Are you pouring water down the drain during our ongoing drought? Well, yes – who isn’t? However, reusing graywater is being called a huge opportunity to reduce home water use in California. In fact, approximately 50% of the water that a home receives is let go as graywater!
To put the significance of this opportunity into perspective, the 2009 UCLA Institute of the Environment regional report card stated that just 10% of Southern California homes reusing their graywater would equal the amount of water that could be saved by a desalination plant.
What Is Graywater?
Our household wastewater use falls into two categories: graywater (leftover from bathing, washing and cleaning) and black water (waste water from toilets, washing diapers, etc.). All of this water is typically sent directly to the sewer after being used once.
Although the black water can’t be recycled through home systems – along with kitchen water, which often has a high food, grease, and bacteria content – the rest can be captured and in some cases filtered for safe non-potable use such as watering plants and trees. Some systems also divert the graywater into toilets for reuse there as well.
How Much Water Can Be Saved?
According to Alliance For Water Energy, a typical home with older fixtures could generate and reuse 35,000 gallons of graywater per year while a newer home could generate about 10,000 fewer gallons than that due to being more efficient. Either way, graywater systems have the potential to save a tremendous amount of water.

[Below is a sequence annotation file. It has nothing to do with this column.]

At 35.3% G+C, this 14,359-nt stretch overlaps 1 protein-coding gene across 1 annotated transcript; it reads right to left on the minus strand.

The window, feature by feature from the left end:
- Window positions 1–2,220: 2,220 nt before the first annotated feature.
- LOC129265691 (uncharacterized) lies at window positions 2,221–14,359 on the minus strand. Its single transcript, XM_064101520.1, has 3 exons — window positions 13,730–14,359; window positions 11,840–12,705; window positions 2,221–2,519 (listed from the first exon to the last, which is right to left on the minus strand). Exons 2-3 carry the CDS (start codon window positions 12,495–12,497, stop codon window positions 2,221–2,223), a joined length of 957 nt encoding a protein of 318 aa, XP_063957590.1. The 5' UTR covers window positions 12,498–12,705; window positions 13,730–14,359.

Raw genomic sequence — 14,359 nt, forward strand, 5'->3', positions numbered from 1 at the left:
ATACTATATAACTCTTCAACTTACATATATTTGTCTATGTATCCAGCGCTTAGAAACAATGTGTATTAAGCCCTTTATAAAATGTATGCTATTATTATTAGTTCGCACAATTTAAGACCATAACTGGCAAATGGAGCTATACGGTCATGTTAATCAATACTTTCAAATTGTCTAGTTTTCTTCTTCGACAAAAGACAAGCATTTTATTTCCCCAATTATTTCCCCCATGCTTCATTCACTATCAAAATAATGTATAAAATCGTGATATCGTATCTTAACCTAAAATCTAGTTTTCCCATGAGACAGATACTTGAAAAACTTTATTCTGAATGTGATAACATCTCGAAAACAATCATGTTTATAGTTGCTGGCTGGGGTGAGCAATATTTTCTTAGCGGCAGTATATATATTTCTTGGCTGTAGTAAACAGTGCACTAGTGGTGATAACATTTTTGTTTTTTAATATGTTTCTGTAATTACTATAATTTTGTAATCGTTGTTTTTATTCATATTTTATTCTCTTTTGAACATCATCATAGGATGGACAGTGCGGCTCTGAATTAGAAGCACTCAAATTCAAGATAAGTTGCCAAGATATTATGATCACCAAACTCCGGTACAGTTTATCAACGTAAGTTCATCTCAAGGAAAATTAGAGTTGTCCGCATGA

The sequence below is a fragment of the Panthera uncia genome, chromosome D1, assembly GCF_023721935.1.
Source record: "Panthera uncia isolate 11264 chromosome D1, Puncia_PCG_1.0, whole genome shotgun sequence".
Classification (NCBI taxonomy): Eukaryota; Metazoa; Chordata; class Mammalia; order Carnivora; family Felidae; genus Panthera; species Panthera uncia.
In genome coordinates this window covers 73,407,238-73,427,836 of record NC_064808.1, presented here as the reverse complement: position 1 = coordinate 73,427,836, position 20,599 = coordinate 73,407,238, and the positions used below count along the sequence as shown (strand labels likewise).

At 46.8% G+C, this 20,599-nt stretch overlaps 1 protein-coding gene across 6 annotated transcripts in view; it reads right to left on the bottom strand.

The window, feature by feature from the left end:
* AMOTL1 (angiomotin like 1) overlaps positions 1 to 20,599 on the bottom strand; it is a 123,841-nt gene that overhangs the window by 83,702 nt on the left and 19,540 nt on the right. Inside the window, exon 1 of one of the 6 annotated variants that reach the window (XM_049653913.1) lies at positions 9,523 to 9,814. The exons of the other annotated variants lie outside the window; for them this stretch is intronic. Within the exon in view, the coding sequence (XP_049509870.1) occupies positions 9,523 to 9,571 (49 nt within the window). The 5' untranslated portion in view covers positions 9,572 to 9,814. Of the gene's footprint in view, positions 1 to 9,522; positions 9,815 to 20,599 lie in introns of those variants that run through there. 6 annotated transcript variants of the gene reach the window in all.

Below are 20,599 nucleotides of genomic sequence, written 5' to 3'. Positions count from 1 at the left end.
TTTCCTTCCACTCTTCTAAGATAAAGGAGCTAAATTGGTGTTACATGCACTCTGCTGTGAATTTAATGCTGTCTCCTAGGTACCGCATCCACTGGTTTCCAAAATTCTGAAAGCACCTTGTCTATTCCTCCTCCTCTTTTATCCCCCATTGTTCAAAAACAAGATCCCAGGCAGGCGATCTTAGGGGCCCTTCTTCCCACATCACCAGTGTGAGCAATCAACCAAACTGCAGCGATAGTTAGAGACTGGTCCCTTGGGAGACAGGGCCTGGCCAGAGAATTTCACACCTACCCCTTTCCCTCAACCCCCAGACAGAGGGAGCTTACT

What Is Involved?
In a nutshell, capturing graywater requires separating the drain lines and installing a system to temporarily store the water, along with a pump to move it to the desired location.
Although the process is relatively easy during new home construction, it can be more expensive when retrofitting an older home – which must have a raised foundation rather than slab to make it work at all. For these reasons, homeowners may choose to only capture the wastewater from their clothes washer. The drain line of this appliance is not permanently connected to the home sewer system, and it already has an integrated pump to move the graywater to an alternate storage vessel.
Just this water alone can typically generate enough graywater for residential irrigation needs!
How HERO Can Help
“With HERO’s affordable financing and potential tax benefits, graywater systems become more accessible for many homeowners and are a smart choice for water conservation,” says Stephanie Rodriguez, Director at HERO Registered Contractor Grupe Home Star in Stockton, CA. “Think of the effect on our water resources if every eligible homeowner in California were to capture and reuse their graywater. It just makes sense.”
Learn more about graywater systems and other ways to save water. Also, see if you qualify for HERO today!